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- Selling a home without a Realtor in Texas is possible, but it's a lot of work.
- While the "for sale by owner" (or FSBO) option saves you from having to pay the commission fee of a seller's agent, you will still have to pay the buyer's agent.
- If you're not using an agent, it's smart to enlist the services of a local real estate attorney to make sure the deal is legally sound.
If you’re curious about selling your home in the Lone Star State without the help of a real estate agent, it is possible. But, as is the case in any state, it’s complicated.
A Texas seller going it alone won’t have to pay a commission for a seller’s agent, on the one hand — but on the other hand, when you choose this route you’ll have to do all the work yourself, without the guidance of a licensed professional. Selling a home without a Realtor also requires understanding local laws and regulations, marketing and negotiation tactics and more. Here’s what to consider before taking the FSBO plunge in Texas.
How to sell a house by owner in Texas
Anyone who opts for a FSBO sale in Texas (or any state) will have to do everything from creating their home’s listing to setting the price, photographing and marketing it, coordinating showings, fielding offers, negotiating on price and more.
Create a listing
Crafting a listing for your home involves writing a compelling description of the home and property to draw buyers in. Be sure to hit all the basics, such as age, square footage and number of bedrooms and bathrooms, as well as special features, such as a swimming pool or barn. If you have unique views, mention those, and information about the neighborhood and school district is useful too. For a rural or ranch property, waste disposal, acreage and water availability or rights are important, and be sure to indicate if you have sub-surface rights as well. In Texas these rights can be parsed and sold or held seperately.
The listing description must be accompanied by listing photos. These are crucial, as most homebuyers these days look at online listings — 96 percent, according to the National Association of Realtors (NAR) — and browsers will skip over a photo that doesn’t catch their eye. Consider paying a pro for the most high-quality photos and videos to attract the most potential buyers.
The most important part of your listing is choosing a competitive asking price. How much is your home worth? The statewide median sale price in the second quarter of 2023 was $345,000, according to data from Texas Realtors. But prices vary widely based on where in Texas you live. In the Austin area, for example, the median was a much higher $470,000, while in El Paso it was just $255,000. You can do some of the research that a Realtor would do by checking comps in your market to see how much similar nearby homes have sold for recently. When pricing your house, be honest with yourself. Assess homes that are direct competitors in terms of desirability as compared to yours. Look at the houses that are lingering on the market or failed to sell — their asking prices should put a limit on your expectations.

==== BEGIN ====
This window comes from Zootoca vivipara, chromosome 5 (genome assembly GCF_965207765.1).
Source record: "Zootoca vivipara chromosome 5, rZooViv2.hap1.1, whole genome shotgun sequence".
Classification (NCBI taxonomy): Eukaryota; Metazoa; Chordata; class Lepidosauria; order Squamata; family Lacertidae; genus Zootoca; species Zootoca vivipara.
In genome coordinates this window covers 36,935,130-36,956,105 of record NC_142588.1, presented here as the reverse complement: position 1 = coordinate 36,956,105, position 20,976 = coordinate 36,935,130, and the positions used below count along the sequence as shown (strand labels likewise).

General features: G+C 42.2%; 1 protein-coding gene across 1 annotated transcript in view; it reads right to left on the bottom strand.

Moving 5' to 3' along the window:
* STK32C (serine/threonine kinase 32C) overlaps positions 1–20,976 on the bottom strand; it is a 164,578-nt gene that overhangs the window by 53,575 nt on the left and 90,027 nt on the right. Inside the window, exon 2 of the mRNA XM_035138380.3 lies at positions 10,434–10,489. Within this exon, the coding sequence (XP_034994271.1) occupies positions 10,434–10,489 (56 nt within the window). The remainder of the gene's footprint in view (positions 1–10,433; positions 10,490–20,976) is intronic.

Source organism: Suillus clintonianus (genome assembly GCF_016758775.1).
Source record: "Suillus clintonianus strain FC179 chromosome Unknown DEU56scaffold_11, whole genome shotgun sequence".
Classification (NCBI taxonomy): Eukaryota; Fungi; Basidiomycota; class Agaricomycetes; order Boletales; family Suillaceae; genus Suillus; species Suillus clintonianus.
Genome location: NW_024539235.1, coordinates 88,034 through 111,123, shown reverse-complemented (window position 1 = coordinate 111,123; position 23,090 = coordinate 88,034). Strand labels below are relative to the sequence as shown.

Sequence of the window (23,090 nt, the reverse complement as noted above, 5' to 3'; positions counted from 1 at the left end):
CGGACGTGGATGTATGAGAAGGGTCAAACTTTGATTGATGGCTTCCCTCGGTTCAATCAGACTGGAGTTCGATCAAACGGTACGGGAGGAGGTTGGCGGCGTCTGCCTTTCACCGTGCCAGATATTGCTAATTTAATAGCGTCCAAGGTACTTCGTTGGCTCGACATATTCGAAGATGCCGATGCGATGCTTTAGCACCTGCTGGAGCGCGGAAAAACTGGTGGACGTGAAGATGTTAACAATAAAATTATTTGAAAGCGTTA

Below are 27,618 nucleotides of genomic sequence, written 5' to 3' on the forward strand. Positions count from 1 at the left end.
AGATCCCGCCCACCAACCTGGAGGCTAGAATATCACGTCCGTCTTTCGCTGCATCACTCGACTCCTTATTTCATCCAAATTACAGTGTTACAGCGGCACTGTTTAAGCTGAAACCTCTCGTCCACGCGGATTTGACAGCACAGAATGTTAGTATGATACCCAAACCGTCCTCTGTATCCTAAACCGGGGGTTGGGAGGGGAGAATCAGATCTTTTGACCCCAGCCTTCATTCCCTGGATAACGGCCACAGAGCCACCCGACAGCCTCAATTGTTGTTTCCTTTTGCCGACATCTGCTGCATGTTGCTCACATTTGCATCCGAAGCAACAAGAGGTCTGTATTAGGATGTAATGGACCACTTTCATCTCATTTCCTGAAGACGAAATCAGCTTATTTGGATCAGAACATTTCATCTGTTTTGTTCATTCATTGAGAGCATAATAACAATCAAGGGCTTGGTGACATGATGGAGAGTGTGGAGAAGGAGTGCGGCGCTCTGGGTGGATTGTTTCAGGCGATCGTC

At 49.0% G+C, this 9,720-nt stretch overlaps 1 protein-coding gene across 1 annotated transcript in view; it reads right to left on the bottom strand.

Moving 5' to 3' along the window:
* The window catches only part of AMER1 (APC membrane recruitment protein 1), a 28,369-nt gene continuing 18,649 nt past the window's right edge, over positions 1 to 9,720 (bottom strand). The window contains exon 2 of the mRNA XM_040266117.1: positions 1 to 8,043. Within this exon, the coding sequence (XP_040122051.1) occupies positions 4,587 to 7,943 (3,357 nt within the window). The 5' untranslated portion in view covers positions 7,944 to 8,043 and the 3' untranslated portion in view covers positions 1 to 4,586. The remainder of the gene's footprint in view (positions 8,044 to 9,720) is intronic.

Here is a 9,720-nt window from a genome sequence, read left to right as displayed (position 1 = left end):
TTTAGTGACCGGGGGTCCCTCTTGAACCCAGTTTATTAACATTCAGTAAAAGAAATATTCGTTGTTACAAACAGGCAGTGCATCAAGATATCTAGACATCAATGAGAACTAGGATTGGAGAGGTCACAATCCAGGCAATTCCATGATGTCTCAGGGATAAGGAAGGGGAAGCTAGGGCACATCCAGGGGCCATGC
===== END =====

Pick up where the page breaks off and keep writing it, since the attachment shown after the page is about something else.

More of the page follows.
Market your property
Once you have a listing created, you’ll have to get it seen by house-hunters. FSBO sellers in Texas can use a service to have their home listed on their local MLS, often for a flat fee. Websites like Houzeo, FSBO and Texas MLS Broker offer MLS packages for owners selling without an agent. Some packages come with yard signs, and they can often be purchased at hardware stores too.
Another way to market your home is via social media and platforms like Craigslist, Facebook Marketplace and Nextdoor. Just be very careful about what you disclose on these online platforms, as they can attract scammers (or worse).
Close the deal
Next comes showing the home to buyers, either with an open house or by appointment, and — hopefully — fielding offers. You may have to negotiate to come to an agreement, so if you’re not comfortable haggling, that’s something to consider. And always exercise common-sense cautions when escorting strangers into your home.
FSBO sellers can benefit greatly from hiring a real estate attorney, especially when it comes to drawing up the purchase contract and managing the closing process. Having a good contract is critical to a successful sale, and there will be lots of other paperwork to sign off on as well. It’s worth the cost to make sure you’re legally protected.